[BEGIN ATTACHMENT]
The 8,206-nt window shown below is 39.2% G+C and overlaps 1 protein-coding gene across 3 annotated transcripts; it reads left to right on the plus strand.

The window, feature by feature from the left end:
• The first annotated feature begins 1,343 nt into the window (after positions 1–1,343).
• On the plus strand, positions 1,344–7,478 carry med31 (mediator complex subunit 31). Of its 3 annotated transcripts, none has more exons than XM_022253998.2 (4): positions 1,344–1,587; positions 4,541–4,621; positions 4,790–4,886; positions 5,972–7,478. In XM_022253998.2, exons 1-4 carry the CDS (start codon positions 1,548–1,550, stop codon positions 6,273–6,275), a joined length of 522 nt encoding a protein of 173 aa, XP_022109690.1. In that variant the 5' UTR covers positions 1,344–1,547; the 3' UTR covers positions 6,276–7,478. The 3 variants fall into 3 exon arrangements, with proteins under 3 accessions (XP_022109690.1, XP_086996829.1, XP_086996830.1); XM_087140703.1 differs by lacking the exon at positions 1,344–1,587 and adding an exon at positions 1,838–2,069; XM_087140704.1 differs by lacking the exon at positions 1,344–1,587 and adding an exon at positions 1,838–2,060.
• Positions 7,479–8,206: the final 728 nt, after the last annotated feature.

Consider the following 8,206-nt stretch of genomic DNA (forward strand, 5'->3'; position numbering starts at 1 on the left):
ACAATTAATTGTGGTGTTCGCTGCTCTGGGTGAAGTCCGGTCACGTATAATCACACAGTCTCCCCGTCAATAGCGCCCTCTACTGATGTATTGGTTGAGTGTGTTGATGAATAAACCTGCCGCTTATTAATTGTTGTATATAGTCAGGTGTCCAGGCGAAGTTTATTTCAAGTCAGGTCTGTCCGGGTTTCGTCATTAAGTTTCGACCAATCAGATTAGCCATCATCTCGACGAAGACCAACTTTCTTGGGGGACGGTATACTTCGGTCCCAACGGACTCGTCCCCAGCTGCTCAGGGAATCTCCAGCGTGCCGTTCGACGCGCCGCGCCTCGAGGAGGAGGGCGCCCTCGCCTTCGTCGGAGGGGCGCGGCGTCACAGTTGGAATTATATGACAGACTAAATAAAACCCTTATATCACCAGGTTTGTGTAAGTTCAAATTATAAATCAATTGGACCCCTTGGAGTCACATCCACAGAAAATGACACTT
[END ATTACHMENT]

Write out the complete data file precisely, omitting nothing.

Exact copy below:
The 8,206-nt window shown below is 39.2% G+C and overlaps 1 protein-coding gene across 3 annotated transcripts; it reads left to right on the plus strand.

The window, feature by feature from the left end:
• The first annotated feature begins 1,343 nt into the window (after positions 1–1,343).
• On the plus strand, positions 1,344–7,478 carry med31 (mediator complex subunit 31). Of its 3 annotated transcripts, none has more exons than XM_022253998.2 (4): positions 1,344–1,587; positions 4,541–4,621; positions 4,790–4,886; positions 5,972–7,478. In XM_022253998.2, exons 1-4 carry the CDS (start codon positions 1,548–1,550, stop codon positions 6,273–6,275), a joined length of 522 nt encoding a protein of 173 aa, XP_022109690.1. In that variant the 5' UTR covers positions 1,344–1,547; the 3' UTR covers positions 6,276–7,478. The 3 variants fall into 3 exon arrangements, with proteins under 3 accessions (XP_022109690.1, XP_086996829.1, XP_086996830.1); XM_087140703.1 differs by lacking the exon at positions 1,344–1,587 and adding an exon at positions 1,838–2,069; XM_087140704.1 differs by lacking the exon at positions 1,344–1,587 and adding an exon at positions 1,838–2,060.
• Positions 7,479–8,206: the final 728 nt, after the last annotated feature.

Consider the following 8,206-nt stretch of genomic DNA (forward strand, 5'->3'; position numbering starts at 1 on the left):
ACAATTAATTGTGGTGTTCGCTGCTCTGGGTGAAGTCCGGTCACGTATAATCACACAGTCTCCCCGTCAATAGCGCCCTCTACTGATGTATTGGTTGAGTGTGTTGATGAATAAACCTGCCGCTTATTAATTGTTGTATATAGTCAGGTGTCCAGGCGAAGTTTATTTCAAGTCAGGTCTGTCCGGGTTTCGTCATTAAGTTTCGACCAATCAGATTAGCCATCATCTCGACGAAGACCAACTTTCTTGGGGGACGGTATACTTCGGTCCCAACGGACTCGTCCCCAGCTGCTCAGGGAATCTCCAGCGTGCCGTTCGACGCGCCGCGCCTCGAGGAGGAGGGCGCCCTCGCCTTCGTCGGAGGGGCGCGGCGTCACAGTTGGAATTATATGACAGACTAAATAAAACCCTTATATCACCAGGTTTGTGTAAGTTCAAATTATAAATCAATTGGACCCCTTGGAGTCACATCCACAGAAAATGACACTT